SPD controls how fast your pitcher throws. Note that a SPD rating of 150 does 
    not mean that you'll throw the ball 150 MPH. I believe the number is 
    actually the pitch speed in KPH (kilometers per hour). To convert from
    MPH to KPH, use the following formula:

                           MPH X 1.609 = KPH

              For example:

                           80 X 1.609 = 128.72

    If you leave the pitcher's SPD at the default of 130, he will throw
    80-85 MPH while throwing fastballs. While it's not exact, it seems
    to make sense.

ST is how much stamina your pitcher has while on the mound. The higher this is,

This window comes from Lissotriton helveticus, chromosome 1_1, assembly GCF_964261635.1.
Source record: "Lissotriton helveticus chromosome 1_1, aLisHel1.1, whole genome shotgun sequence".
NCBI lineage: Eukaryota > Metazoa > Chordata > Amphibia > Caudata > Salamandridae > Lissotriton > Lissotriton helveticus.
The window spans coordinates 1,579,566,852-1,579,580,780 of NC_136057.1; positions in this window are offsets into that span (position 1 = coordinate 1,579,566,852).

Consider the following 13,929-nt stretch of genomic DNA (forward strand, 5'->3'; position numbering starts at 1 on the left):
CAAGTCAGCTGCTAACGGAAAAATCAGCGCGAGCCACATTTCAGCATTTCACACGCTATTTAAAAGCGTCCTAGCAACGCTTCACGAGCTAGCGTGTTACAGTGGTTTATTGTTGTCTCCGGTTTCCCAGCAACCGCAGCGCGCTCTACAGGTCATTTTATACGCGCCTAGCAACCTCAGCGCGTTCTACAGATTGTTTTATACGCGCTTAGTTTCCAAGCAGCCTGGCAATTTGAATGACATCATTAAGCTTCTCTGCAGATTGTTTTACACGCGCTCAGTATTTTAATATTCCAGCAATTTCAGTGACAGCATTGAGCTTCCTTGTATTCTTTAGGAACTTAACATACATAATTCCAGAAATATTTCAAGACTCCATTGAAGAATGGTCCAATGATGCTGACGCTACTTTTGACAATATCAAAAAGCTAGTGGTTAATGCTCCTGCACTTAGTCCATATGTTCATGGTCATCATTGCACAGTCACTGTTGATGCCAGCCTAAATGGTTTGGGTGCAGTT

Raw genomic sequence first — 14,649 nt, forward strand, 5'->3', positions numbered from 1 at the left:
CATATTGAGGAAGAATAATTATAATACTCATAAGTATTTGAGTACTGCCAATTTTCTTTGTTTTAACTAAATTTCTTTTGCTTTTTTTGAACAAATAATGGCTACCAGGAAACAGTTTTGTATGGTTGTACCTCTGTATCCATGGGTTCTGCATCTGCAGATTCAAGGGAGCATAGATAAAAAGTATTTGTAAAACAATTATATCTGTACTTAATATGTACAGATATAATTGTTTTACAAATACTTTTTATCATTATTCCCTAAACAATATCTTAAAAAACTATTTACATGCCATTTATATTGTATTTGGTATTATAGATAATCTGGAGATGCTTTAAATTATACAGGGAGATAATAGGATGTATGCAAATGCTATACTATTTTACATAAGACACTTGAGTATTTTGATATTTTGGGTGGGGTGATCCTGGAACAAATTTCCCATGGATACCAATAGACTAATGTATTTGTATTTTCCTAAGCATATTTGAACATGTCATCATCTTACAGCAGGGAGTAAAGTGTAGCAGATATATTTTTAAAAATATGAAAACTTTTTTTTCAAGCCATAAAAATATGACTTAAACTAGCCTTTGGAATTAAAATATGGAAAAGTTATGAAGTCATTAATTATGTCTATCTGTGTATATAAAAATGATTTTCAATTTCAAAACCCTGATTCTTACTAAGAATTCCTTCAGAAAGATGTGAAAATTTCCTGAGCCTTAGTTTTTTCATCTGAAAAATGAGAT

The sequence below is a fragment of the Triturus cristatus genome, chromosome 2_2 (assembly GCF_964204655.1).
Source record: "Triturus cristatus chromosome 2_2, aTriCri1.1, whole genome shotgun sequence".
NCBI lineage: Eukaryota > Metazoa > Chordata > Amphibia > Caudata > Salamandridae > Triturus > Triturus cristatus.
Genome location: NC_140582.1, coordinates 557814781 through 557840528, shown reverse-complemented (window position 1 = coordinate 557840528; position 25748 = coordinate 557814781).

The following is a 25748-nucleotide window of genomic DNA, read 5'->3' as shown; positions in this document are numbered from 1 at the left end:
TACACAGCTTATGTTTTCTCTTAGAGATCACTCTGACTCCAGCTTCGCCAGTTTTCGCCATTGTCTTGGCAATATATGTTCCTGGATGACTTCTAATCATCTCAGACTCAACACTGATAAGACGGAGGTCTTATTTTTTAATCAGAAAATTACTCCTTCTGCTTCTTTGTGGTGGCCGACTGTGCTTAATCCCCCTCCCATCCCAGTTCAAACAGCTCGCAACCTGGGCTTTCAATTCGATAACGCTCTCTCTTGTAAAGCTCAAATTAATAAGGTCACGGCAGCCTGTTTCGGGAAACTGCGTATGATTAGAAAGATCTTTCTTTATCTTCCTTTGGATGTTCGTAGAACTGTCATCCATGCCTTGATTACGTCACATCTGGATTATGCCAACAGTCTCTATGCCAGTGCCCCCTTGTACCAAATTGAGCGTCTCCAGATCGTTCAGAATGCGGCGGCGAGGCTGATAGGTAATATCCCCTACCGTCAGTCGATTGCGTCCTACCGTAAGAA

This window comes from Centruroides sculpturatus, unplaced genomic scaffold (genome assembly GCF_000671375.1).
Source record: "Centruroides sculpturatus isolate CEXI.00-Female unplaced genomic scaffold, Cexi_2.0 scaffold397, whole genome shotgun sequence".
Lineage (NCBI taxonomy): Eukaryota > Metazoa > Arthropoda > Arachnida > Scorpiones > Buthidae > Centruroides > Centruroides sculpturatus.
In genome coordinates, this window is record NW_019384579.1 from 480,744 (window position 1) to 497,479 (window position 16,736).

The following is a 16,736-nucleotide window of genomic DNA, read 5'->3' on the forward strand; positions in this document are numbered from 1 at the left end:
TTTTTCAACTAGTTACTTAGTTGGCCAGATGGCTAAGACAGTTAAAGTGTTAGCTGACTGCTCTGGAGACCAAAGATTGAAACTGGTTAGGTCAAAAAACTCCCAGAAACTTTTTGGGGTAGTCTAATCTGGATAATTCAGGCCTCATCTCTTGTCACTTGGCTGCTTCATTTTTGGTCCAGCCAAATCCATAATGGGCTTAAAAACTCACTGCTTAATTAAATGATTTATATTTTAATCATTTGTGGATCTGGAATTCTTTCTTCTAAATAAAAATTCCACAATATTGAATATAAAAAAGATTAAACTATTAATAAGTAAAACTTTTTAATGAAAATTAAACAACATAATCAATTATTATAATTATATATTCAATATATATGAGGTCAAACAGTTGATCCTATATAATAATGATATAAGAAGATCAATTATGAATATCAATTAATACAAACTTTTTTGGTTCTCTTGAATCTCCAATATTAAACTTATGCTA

the longer your pitcher can throw before he becomes tired and his pitches
   become ineffective. The maximum value this can be set to is 90, but I never
   go that high. It's a good idea to use as many pitchers as you can in a given
   game since their fatigue level doesn't carry over to the next one. I 
   usually skew a few pitchers' stamina higher than others (to have a set of 
   "starters" and "relievers"). Just a habit, I guess.

C I'm not completely sure of. You would think it'd be how well your pitcher
  throws a curveball, but that doesn't seem to be right. It seems to help mask
  your changeup; that is, the pitch is a changeup and makes the appropriate
  sound effect, but is still speedy. This gives players less time to react and
  can actually come in handy.

S seems to be how well your pitcher throws a curveball. High values of this will
  allow you to throw the ball in an "S" pattern on its way to the plate, while
  low values will give you little or no control over the ball.